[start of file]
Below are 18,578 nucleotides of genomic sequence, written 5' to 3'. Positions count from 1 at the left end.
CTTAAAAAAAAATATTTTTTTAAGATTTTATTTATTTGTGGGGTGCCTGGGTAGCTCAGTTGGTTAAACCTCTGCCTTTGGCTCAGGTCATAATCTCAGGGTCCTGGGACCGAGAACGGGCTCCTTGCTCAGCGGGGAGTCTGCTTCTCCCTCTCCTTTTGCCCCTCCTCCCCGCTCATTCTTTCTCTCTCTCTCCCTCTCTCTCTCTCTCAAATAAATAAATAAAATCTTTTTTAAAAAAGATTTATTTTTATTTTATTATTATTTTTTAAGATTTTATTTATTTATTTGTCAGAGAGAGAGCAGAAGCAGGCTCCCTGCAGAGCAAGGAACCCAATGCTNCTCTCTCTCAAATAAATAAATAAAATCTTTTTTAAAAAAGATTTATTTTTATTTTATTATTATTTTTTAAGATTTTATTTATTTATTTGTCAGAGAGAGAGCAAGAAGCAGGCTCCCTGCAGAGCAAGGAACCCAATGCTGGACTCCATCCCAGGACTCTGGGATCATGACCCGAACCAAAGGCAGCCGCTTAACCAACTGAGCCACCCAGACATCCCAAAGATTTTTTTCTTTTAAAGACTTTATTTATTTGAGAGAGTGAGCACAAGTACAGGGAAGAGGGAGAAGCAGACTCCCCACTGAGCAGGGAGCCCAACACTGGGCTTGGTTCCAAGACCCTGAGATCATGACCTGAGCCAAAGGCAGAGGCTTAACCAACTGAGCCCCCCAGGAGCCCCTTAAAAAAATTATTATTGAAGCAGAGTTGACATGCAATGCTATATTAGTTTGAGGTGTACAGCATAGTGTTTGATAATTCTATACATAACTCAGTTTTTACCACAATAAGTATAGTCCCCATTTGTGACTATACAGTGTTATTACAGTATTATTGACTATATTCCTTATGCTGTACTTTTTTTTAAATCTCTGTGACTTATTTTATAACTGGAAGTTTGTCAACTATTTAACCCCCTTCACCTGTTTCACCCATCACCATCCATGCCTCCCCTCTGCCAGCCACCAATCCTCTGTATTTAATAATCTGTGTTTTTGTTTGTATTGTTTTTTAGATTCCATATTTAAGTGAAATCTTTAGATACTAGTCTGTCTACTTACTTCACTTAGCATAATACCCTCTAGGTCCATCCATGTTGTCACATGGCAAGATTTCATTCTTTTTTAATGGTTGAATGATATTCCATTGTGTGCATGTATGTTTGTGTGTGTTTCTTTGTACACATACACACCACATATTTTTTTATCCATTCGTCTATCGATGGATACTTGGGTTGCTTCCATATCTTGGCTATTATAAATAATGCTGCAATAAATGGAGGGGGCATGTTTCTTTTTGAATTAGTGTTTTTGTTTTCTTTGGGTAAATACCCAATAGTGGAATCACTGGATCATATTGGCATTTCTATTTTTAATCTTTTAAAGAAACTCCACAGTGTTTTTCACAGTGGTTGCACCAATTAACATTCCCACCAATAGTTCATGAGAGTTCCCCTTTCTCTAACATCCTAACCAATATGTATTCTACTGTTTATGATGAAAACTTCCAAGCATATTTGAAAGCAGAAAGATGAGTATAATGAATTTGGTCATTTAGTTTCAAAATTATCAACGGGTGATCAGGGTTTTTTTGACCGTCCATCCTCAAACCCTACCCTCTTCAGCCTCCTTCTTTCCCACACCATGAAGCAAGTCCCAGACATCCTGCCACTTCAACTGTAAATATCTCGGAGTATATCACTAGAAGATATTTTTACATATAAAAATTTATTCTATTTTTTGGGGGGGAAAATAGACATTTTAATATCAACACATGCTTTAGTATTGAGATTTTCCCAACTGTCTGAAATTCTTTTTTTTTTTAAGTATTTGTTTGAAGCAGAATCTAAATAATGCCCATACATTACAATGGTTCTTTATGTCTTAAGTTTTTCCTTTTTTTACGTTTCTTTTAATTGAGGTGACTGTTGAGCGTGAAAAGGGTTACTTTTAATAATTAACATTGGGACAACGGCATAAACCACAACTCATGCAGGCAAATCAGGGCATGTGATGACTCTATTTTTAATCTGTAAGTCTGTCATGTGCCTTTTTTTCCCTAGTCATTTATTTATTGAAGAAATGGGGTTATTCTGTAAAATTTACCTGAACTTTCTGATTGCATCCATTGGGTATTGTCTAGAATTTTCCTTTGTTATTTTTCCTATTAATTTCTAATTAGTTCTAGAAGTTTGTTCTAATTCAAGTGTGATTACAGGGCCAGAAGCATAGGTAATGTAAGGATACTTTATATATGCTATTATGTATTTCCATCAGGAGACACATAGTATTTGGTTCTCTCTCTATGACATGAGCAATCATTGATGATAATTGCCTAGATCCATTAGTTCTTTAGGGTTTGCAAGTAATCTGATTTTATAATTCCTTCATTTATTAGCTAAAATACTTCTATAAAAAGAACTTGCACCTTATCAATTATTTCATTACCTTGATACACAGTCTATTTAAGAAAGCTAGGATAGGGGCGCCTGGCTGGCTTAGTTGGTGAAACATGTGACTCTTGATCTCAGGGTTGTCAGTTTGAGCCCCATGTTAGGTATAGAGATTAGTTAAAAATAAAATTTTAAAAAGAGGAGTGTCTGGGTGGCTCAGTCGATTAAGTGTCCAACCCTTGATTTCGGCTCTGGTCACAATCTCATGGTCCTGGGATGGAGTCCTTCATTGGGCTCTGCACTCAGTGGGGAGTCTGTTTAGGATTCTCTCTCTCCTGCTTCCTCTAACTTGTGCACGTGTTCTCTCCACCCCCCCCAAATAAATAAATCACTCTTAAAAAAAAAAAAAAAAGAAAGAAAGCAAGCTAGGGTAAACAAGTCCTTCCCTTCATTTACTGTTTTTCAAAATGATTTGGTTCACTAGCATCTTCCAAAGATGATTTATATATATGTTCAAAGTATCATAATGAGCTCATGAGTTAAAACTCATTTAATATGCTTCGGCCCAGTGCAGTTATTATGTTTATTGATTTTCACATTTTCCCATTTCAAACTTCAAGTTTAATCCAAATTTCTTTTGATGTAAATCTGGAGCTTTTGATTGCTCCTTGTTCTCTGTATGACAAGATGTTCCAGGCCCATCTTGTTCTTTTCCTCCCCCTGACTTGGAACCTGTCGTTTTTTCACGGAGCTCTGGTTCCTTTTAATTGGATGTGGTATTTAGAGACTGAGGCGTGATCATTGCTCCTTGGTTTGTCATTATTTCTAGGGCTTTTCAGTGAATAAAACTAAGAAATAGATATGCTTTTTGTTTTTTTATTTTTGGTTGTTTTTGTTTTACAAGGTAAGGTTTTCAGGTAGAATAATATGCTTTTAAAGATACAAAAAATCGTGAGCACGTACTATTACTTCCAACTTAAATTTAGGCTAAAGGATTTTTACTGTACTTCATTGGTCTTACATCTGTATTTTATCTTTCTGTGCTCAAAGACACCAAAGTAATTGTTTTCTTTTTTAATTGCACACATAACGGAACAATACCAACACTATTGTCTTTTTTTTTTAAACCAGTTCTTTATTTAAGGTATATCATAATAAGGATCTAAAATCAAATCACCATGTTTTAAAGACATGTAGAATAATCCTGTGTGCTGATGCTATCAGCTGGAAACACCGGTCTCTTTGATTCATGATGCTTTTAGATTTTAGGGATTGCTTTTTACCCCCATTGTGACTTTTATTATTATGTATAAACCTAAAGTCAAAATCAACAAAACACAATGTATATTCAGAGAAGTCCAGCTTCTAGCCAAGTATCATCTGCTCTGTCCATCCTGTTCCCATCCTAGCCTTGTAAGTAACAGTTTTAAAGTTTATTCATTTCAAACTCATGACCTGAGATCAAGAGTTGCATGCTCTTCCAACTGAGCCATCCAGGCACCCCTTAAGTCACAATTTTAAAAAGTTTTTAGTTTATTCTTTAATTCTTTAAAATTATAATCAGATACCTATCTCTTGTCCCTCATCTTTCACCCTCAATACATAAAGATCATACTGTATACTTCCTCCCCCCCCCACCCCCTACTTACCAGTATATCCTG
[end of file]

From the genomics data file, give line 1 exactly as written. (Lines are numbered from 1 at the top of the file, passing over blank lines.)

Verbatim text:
Below are 18,578 nucleotides of genomic sequence, written 5' to 3'. Positions count from 1 at the left end.